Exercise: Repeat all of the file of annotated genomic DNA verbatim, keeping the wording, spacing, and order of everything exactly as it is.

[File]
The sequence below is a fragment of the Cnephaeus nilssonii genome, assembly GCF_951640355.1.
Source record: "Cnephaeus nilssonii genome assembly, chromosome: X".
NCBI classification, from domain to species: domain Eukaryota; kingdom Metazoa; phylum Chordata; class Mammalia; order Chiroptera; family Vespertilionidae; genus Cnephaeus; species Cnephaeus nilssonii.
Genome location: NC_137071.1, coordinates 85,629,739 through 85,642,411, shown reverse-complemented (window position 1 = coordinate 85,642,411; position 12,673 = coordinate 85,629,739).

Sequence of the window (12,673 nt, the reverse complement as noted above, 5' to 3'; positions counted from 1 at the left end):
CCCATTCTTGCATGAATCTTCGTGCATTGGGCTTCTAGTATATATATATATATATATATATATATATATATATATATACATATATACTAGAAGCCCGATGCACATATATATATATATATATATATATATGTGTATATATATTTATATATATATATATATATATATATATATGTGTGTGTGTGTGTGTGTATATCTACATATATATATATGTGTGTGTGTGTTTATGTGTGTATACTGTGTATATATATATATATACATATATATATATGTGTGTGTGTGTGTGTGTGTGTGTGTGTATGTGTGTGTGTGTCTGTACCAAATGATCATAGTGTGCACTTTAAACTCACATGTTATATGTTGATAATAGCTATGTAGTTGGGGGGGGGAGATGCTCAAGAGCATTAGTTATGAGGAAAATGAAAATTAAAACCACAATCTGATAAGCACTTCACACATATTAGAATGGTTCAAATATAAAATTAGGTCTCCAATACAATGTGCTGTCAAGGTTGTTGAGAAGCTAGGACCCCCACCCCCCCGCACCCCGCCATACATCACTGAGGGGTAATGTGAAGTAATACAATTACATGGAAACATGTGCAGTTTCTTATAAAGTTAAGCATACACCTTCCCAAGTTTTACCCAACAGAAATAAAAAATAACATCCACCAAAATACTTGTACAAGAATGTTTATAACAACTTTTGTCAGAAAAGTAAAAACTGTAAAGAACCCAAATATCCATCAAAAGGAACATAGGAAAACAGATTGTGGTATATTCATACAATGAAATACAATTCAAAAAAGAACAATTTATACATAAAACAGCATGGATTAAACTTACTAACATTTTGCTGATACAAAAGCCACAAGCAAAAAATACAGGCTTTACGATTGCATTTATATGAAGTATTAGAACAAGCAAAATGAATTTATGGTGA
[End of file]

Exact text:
The sequence below is a fragment of the Cnephaeus nilssonii genome, assembly GCF_951640355.1.
Source record: "Cnephaeus nilssonii genome assembly, chromosome: X".
NCBI classification, from domain to species: domain Eukaryota; kingdom Metazoa; phylum Chordata; class Mammalia; order Chiroptera; family Vespertilionidae; genus Cnephaeus; species Cnephaeus nilssonii.
Genome location: NC_137071.1, coordinates 85,629,739 through 85,642,411, shown reverse-complemented (window position 1 = coordinate 85,642,411; position 12,673 = coordinate 85,629,739).

Sequence of the window (12,673 nt, the reverse complement as noted above, 5' to 3'; positions counted from 1 at the left end):
CCCATTCTTGCATGAATCTTCGTGCATTGGGCTTCTAGTATATATATATATATATATATATATATATATATATATATACATATATACTAGAAGCCCGATGCACATATATATATATATATATATATATATGTGTATATATATTTATATATATATATATATATATATATATATGTGTGTGTGTGTGTGTGTATATCTACATATATATATATGTGTGTGTGTGTTTATGTGTGTATACTGTGTATATATATATATATACATATATATATATGTGTGTGTGTGTGTGTGTGTGTGTGTGTATGTGTGTGTGTGTCTGTACCAAATGATCATAGTGTGCACTTTAAACTCACATGTTATATGTTGATAATAGCTATGTAGTTGGGGGGGGGAGATGCTCAAGAGCATTAGTTATGAGGAAAATGAAAATTAAAACCACAATCTGATAAGCACTTCACACATATTAGAATGGTTCAAATATAAAATTAGGTCTCCAATACAATGTGCTGTCAAGGTTGTTGAGAAGCTAGGACCCCCACCCCCCCGCACCCCGCCATACATCACTGAGGGGTAATGTGAAGTAATACAATTACATGGAAACATGTGCAGTTTCTTATAAAGTTAAGCATACACCTTCCCAAGTTTTACCCAACAGAAATAAAAAATAACATCCACCAAAATACTTGTACAAGAATGTTTATAACAACTTTTGTCAGAAAAGTAAAAACTGTAAAGAACCCAAATATCCATCAAAAGGAACATAGGAAAACAGATTGTGGTATATTCATACAATGAAATACAATTCAAAAAAGAACAATTTATACATAAAACAGCATGGATTAAACTTACTAACATTTTGCTGATACAAAAGCCACAAGCAAAAAATACAGGCTTTACGATTGCATTTATATGAAGTATTAGAACAAGCAAAATGAATTTATGGTGA